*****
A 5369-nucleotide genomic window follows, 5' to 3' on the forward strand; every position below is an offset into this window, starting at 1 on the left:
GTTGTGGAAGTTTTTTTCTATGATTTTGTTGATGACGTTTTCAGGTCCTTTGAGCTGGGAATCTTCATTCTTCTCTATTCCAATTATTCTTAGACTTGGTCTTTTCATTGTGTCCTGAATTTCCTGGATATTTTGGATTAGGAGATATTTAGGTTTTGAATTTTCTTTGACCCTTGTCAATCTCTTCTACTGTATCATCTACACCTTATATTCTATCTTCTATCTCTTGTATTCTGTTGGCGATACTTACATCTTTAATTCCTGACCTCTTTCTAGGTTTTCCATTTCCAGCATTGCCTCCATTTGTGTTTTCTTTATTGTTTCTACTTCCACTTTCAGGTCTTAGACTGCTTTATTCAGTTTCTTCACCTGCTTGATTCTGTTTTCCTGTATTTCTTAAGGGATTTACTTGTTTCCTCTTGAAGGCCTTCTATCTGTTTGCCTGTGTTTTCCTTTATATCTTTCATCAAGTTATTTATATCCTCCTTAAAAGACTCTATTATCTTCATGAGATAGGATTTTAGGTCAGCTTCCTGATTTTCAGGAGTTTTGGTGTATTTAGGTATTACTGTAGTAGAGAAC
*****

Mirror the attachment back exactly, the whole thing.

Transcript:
A 5369-nucleotide genomic window follows, 5' to 3' on the forward strand; every position below is an offset into this window, starting at 1 on the left:
GTTGTGGAAGTTTTTTTCTATGATTTTGTTGATGACGTTTTCAGGTCCTTTGAGCTGGGAATCTTCATTCTTCTCTATTCCAATTATTCTTAGACTTGGTCTTTTCATTGTGTCCTGAATTTCCTGGATATTTTGGATTAGGAGATATTTAGGTTTTGAATTTTCTTTGACCCTTGTCAATCTCTTCTACTGTATCATCTACACCTTATATTCTATCTTCTATCTCTTGTATTCTGTTGGCGATACTTACATCTTTAATTCCTGACCTCTTTCTAGGTTTTCCATTTCCAGCATTGCCTCCATTTGTGTTTTCTTTATTGTTTCTACTTCCACTTTCAGGTCTTAGACTGCTTTATTCAGTTTCTTCACCTGCTTGATTCTGTTTTCCTGTATTTCTTAAGGGATTTACTTGTTTCCTCTTGAAGGCCTTCTATCTGTTTGCCTGTGTTTTCCTTTATATCTTTCATCAAGTTATTTATATCCTCCTTAAAAGACTCTATTATCTTCATGAGATAGGATTTTAGGTCAGCTTCCTGATTTTCAGGAGTTTTGGTGTATTTAGGTATTACTGTAGTAGAGAAC